The refugees merely continue the lives that they led in Vietnam. The prostitutes, having no other means of earning a living, continue to sell sex. Sex, it seems, is a way for the refugees to affirm their lives—to remind themselves that they’re still alive. The General’s inability to see this is part of his class snobbery. He is a leader of his people, but he’s disconnected from them and even looks down on them. He admires the lieutenant colonel for exhibiting the courage to remain in the country, which the General believes he himself didn’t have.
The General and the narrator toast with tea to the lieutenant colonel’s memory. The General then says that he suspects that there are sympathizers, or spies in their ranks. The narrator’s palms suddenly feel damp, as he tells the General that it’s possible; sleeper agents are devious and smart. The General stares into the narrator’s eyes, asking him which of their men could be the spy. To sidetrack the General, he names an unlikely candidate: the crapulent major. The General doesn’t agree with the narrator’s supposed instinct. The narrator returns to his barracks and reports the conversation to the Parisian aunt, leaving out the part about his nervousness.
The narrator chooses to point the finger at an innocent, harmless man instead of admitting to the General that he is the spy. The narrator likely fears some violent retribution for his betrayal, but he also probably fears disappointing and upsetting the General. Worse, he knows that Bon would find out and that the news would result in the dissolution of their relationship. He sacrifices the major instead.
Shortly after arriving in San Diego, the narrator contacts his former professor, Avery Wright Hammer, seeking his help in leaving the camp. Professor Wright agrees to be the narrator’s sponsor and gets him a clerical job at Occidental College, working for the Department of Oriental Studies. He also takes up a collection on the narrator’s behalf, asking former teachers for money to fund the refugee ex-student. The sum helps him get situated in Los Angeles, providing enough money to put a security deposit on an apartment and to buy a ’64 Ford.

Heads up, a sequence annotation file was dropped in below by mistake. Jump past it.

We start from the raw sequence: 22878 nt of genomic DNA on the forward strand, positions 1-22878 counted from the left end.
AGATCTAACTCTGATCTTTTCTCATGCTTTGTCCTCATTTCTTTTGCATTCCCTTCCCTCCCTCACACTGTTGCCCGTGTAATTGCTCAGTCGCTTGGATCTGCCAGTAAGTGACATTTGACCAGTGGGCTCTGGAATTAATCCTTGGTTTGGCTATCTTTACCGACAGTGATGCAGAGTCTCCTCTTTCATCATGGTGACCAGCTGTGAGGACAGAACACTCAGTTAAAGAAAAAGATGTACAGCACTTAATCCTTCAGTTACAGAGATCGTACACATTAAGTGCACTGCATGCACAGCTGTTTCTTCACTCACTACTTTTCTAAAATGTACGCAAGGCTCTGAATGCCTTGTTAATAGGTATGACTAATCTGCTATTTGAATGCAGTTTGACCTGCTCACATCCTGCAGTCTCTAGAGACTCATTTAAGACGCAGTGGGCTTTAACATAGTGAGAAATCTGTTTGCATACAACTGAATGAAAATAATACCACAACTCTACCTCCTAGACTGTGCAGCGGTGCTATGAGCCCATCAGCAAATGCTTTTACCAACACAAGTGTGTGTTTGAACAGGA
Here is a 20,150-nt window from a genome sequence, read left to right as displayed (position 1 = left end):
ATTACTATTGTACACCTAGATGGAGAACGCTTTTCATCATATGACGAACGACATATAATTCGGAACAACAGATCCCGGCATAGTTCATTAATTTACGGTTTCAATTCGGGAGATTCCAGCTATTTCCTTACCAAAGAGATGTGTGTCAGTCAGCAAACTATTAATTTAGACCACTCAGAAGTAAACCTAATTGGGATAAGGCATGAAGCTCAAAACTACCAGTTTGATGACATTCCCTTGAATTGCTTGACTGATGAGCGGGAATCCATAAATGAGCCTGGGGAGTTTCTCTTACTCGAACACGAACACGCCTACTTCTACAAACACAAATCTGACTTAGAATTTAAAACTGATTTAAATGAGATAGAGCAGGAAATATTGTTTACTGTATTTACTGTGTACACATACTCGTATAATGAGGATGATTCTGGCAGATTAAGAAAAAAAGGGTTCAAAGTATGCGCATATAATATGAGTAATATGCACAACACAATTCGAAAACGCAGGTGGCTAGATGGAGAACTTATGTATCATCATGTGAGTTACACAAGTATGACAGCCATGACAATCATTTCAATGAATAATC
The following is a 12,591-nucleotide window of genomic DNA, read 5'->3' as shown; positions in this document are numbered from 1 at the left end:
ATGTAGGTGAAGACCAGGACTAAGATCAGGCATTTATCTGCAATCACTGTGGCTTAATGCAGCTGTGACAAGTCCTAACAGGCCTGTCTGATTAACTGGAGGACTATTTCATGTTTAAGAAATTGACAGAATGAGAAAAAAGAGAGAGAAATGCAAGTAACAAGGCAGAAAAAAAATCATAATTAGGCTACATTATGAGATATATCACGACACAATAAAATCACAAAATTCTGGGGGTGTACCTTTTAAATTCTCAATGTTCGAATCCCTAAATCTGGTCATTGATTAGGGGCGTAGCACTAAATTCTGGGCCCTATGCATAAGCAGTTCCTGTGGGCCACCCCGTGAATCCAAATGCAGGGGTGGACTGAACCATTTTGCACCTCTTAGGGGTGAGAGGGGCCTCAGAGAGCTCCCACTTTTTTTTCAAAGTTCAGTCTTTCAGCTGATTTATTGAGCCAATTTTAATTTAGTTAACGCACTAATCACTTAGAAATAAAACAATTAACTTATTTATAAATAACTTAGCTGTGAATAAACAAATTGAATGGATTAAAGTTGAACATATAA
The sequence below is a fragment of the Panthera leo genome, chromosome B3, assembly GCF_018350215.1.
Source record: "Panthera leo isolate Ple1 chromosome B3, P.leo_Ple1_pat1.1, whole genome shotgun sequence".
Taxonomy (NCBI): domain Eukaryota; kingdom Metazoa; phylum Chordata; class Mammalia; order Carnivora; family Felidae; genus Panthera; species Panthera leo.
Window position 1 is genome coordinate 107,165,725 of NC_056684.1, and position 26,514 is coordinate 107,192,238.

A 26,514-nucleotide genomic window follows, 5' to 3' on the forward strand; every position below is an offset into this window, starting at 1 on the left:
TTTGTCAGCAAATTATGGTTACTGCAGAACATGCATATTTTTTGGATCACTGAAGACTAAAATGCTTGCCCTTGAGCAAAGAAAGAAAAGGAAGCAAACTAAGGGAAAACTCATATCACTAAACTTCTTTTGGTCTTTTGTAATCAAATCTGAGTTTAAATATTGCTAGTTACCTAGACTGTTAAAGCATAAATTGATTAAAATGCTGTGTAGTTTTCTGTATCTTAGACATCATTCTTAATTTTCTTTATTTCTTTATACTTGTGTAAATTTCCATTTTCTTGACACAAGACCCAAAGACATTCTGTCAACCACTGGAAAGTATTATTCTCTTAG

The narrator uses his American connection, as well as American guilt over the loss of the war, to help him gain a foothold in the country. He can only find work in the U.S. that reinforces some aspect of his ethnic identity, indicating that the country will not allow him to reinvent himself as simply an American.
Once he’s settled in Los Angeles, the narrator canvasses local churches, looking for a sponsor for Bon. Finally, the leader of Everlasting Church of Prophets, Reverend Ramon, agrees to be Bon’s sponsor, after the narrator gives him a modest cash donation. By September, Bon and the narrator are reunited in an apartment that they are sharing. With the last of the money from Professor Hammer, the narrator buys a radio and a television.
The narrator appeals to local churches, knowing that they will be most likely to provide refugee relief. He buys a radio and a television so that he can maintain a link both to what is happening in his home country and with news and cultural life in his new home.
The General and Madame also end up in Los Angeles, sponsored by the sister-in-law of an American colonel who was once the General’s adviser. They move into a bungalow in a nice but “slightly less tony part of Los Angeles” near Hollywood. The General is in a bad mood and is unemployed. He drinks a lot, and his alcoholism and fury remind the narrator of Richard Nixon. Madame maintains the household and takes care of the children while her husband rages. She endures his behavior for a year until, one day at the beginning of April, the narrator receives an invitation to the opening of their liquor store on Hollywood Boulevard.
The General and Madame downscale their lives but still live in great privilege compared to the other refugees—their only real complaint is that their neighborhood isn’t “tony” (stylish) enough. The General’s bad mood and alcoholism are likely the results of his lingering guilt over leaving his country behind in favor of ensuring the safety of his family. The narrator’s comparison of him to Nixon evokes the General’s similar attitudes of paranoia and his resentment over losing power.
The narrator’s new job is “to serve as the first line of defense against students” who want to talk to the secretary of the department or the Department Chair. He becomes a minor celebrity on campus after a feature runs in the school newspaper about his being the sole Vietnamese student in the history of Occidental College and, now, a refugee. The sophomore who interviews him asks about his army record and if he’s ever killed anyone. The narrator says that he hasn’t. The campus, like many others, got swept up in antiwar fervor but has since returned to “its peaceful and quiet nature.” The narrator is paid minimum wage to answer the phones, type professorial manuscripts, file documents, and fetch books. He also helps the secretary, Ms. Sofia Mori.